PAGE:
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The Morning After: Disney+ is losing some old movies

And CES 2020 is right around the corner.
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Hey, good morning! You look fabulous.

Welcome to your weekend, and the calm before the storm. Soon, CES 2020 will start and we'll be overrun by electronic things that are coming to store shelves later this year. The tricky part will be figuring out which ones are worth paying attention to, and which ones will never make it to market. I've been in Las Vegas for less than a day, and so far the biggest change this year is a slight redesign of the hotel we're staying in -- by Monday we should have updates that are a lot more exciting.

-- Richard


It's time.CES 2020: What to expect

The annual event for all things tech kicks off in Las Vegas next week, and we'll be there to check it all out. Here's a sneak peek at what to expect in cars, home automation, TVs, computers and 5G.


8K TVs! Better ultraportables! Sex tech!Engadget Podcast: CES 2020 here we come!

This week, Devindra and Cherlynn chat about how the infamous trade show has evolved over the years, and the new innovations they're actually looking forward to.


And no, you can't keep them by downloading them.Disney+ loses some movies due to old licensing deals

Disney only launched its streaming service a few months ago, but several movies that were available at launch are no longer available for viewing. Those include flicks like Home Alone 1 & 2, Dr. Dolittle and Pirates of the Caribbean: On Stranger Tides. The culprit? Licensing deals signed long ago that occasionally make those titles exclusive to other channels or services.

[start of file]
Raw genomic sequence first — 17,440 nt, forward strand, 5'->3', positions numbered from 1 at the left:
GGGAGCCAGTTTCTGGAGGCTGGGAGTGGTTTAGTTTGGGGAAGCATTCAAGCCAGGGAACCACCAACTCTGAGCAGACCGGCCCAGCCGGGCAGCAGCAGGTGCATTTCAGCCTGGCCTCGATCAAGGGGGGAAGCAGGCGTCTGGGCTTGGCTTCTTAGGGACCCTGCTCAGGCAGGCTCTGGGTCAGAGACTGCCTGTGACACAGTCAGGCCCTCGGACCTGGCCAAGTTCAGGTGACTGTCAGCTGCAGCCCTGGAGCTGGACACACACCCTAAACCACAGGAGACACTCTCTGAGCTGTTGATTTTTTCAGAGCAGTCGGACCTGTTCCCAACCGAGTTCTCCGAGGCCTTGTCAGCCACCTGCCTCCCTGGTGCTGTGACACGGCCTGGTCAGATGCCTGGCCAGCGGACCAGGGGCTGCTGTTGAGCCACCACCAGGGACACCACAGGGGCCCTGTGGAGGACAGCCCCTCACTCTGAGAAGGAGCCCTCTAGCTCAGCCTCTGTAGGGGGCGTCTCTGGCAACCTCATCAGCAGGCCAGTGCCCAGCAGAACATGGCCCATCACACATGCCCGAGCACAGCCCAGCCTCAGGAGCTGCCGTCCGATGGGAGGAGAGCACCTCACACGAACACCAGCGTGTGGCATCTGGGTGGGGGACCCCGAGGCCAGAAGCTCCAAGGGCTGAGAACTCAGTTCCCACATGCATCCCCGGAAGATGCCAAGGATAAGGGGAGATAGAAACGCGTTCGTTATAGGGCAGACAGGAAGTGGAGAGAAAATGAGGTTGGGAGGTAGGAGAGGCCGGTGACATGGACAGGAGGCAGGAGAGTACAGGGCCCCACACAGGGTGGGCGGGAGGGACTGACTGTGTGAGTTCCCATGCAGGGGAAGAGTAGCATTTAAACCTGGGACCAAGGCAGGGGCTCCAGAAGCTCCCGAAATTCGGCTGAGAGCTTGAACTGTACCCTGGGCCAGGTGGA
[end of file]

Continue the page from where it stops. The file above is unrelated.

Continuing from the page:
Remember where Xbox, Nintendo and PlayStation were 10 years ago?The 10-year challenge: Video game edition

A decade is a long time in gaming, and Jessica Conditt is ready to run down how all the major players have changed their positions since 2009. Take Activision, for example. In 2009, its top product was Call of Duty: Modern Warfare 2, and in 2019, its top product was Call of Duty: Modern Warfare. Wait...


Subscribers will be refunded for their latest payment.Google is killing digital magazines in News

Did you remember that Google offered paid magazine subscriptions? Well, it doesn't now. A company spokesperson has confirmed the change to Engadget, noting that the program worked with under 200 publishers. Subscribers won't be able to purchase new magazine issues anymore, but they can thankfully still keep accessing old issues (PDFs and other formats) in the Google News app via the Following or Favorites tab.

But wait, there's more...


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All products recommended by Engadget are selected by our editorial team, independent of our parent company. Some of our stories include affiliate links. If you buy something through one of these links, we may earn an affiliate commission.
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